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personalisation in professional codes and workforce development


Policy Drivers

The Policy background to Personalised Care includes:

•The NHS Long Term Plan describes Personalised Care as one of the five major practical changes needed to achieve a new Integrated Care Service model for the 21st Century. Proactive Care is a NHS Long Term Plan commitment that aims to provide proactive and personalised health and care for a targeted subset of individuals living with multiple long-term conditions including frailty (MLTC) who could benefit most, delivered through multidisciplinary teams (MDTs) in local communities.

•The Elective Recovery Plan requires all organisations to monitor and improve both waiting times and patients’ experience of waiting for first outpatient appointments; and to provide personalised, accessible support to patients whilst they wait, improving outcomes and reducing inequalities in health outcomes.

•Personalised care is an essential element of the C&W Integrated Care Strategy, to ensure we deliver care that is meaningful and valued by those that access and receive support, and because personalisation is so integral to tackling health inequalities.

The ICS’s Integrated Health & Care Delivery Plan (to be published summer 2023) includes legislative requirements to promote the involvement of each patient, ensuring the comprehensive model of personalised care is implemented across community health services, in particular, and wider health care delivery.

•The 23/24 System Planning Briefing for community health services asks if consideration has been given to embedding personalised care and support planning in mental health, Enhanced health in care homes, CYP, Maternity, Cancer, Dementia, Elective and Inclusion Health groups.

•The May 2022 Fuller Stocktake report requires personalised care for those who need it: people should be able to access more proactive, personalised support from a named clinician working as part of a multi-professional team….this model of care should offer greater shared decision-making with patients and carers and maximise the role of non-medical care staff, such as social prescribers, so people get the care they need as close to home as possible.

Professional and Legal Drivers

It is a legal requirement for health professionals to take “reasonable care to ensure that the patient is aware of any material risks involved in any recommended treatment and of any reasonable alternative or variant treatments”. (Health and Social Care Act 2012, Medical Protection Society 2015, Montgomery v Lanarkshire Health Board (Scotland) 2015 UK Supreme Court.)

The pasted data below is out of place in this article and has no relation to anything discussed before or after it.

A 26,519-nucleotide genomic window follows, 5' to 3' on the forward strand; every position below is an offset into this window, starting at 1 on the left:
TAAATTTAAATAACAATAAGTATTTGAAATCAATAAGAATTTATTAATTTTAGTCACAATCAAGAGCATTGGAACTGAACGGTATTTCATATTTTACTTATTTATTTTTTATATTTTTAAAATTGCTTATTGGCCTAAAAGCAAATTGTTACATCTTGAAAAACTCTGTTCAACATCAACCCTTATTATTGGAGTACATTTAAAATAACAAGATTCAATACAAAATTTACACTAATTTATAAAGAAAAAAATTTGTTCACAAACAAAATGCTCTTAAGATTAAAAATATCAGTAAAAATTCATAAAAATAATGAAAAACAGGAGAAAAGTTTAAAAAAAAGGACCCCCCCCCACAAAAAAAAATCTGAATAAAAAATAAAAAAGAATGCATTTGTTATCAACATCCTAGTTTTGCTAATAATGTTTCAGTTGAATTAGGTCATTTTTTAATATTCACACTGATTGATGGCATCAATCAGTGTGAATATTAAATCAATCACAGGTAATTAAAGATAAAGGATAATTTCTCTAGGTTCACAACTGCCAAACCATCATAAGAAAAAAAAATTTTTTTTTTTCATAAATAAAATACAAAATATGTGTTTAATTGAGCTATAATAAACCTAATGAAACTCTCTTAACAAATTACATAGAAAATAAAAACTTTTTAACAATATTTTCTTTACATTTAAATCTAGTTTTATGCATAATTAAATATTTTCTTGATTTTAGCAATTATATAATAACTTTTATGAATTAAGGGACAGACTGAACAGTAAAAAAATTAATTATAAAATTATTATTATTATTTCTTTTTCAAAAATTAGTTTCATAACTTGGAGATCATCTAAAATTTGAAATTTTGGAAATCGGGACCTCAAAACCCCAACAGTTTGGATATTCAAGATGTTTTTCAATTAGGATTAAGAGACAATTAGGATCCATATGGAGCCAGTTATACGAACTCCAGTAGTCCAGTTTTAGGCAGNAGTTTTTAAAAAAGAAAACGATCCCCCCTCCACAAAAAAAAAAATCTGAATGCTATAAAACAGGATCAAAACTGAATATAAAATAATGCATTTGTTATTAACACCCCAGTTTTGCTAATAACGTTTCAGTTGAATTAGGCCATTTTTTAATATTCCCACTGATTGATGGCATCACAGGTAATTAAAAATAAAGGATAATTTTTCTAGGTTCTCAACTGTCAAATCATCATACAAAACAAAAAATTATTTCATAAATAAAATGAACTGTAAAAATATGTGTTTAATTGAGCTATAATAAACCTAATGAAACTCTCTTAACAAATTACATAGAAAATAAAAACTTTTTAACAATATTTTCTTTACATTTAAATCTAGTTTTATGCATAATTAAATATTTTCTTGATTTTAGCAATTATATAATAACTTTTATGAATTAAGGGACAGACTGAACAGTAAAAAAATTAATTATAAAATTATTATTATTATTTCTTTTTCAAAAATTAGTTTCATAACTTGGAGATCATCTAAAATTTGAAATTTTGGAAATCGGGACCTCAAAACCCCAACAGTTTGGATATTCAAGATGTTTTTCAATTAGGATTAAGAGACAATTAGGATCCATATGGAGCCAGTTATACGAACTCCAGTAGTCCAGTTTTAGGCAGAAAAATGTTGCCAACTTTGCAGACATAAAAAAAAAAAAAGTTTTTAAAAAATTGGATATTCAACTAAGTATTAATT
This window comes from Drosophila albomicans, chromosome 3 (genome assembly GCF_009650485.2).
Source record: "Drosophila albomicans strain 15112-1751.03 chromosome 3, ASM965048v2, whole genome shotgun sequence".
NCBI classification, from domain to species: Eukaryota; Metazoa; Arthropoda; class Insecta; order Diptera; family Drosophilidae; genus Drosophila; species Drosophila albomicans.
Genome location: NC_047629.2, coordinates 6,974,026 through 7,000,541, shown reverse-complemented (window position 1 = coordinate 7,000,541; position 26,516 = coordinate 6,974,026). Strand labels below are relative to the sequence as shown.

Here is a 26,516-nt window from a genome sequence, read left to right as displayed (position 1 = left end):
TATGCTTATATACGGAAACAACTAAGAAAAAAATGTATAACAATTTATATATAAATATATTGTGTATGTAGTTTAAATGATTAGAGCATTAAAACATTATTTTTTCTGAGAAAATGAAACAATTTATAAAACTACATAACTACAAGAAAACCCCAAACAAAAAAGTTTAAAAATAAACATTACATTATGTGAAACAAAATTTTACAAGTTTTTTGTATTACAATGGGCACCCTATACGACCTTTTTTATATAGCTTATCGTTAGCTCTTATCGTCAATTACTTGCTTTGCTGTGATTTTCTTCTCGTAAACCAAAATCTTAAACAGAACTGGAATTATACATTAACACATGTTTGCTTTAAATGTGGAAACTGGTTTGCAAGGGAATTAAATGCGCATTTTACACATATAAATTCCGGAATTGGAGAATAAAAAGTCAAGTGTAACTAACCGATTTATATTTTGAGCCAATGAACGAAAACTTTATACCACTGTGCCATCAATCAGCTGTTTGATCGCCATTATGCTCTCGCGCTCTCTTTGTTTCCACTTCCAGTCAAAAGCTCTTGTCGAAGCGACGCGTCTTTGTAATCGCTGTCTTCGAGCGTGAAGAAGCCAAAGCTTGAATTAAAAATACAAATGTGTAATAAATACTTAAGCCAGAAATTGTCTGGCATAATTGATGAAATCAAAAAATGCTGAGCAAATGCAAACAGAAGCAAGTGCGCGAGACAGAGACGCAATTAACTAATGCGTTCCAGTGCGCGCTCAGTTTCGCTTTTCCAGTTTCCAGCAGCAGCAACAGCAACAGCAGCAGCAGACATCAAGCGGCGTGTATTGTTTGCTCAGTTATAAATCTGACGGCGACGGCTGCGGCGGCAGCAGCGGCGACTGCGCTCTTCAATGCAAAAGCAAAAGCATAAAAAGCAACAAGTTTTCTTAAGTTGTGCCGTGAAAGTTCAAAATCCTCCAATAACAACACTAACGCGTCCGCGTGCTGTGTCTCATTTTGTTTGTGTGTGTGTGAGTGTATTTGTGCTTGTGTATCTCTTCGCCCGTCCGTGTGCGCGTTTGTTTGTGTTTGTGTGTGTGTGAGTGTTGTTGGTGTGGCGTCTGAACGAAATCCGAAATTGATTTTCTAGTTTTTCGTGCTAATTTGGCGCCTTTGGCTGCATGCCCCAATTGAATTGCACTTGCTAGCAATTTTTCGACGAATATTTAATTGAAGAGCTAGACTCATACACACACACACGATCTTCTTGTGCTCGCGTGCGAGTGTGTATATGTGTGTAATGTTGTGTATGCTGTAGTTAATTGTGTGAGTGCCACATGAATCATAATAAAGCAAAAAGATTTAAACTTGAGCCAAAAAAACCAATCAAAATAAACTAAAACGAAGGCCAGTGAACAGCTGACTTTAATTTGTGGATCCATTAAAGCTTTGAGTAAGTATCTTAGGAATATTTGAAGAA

But it's also intrinsic in the professional codes of clinical colleagues.

Decision Making and Consent - GMC

Doctors must try to find out what matters to patients so they can share relevant information about the benefits and harms of proposed options and reasonable alternatives, including the option to take no action.

Good Medical Practice - GMC

32. You must give patients the information they want or need to know in a way they can understand.

49. You must work in partnership with patients, sharing with them the information they will need to make decisions about their care

Nursing and Midwifery Council - The Code

2 Listen to people and respond to their preferences and concerns

To achieve this, you must:

2.2 recognise and respect the contribution that people can make to their own health and wellbeing

2.3 encourage and empower people to share in decisions about their treatment and care

Standards of Conduct, Performance and Ethics - HCPC

1.2 You must work in partnership with service users and carers, involving them, where appropriate, in decisions about the care, treatment or other services to be provided.

1.3 You must encourage and help service users, where appropriate, to maintain their own health and well-being, and support them so they can make informed decisions.


Workforce Framework Drivers


Advanced Clinical Practice Nurses working in Primary Care

Core Capabilities Framework for Advanced Clinical Practice Nurses Working in General Practice Primary Care in England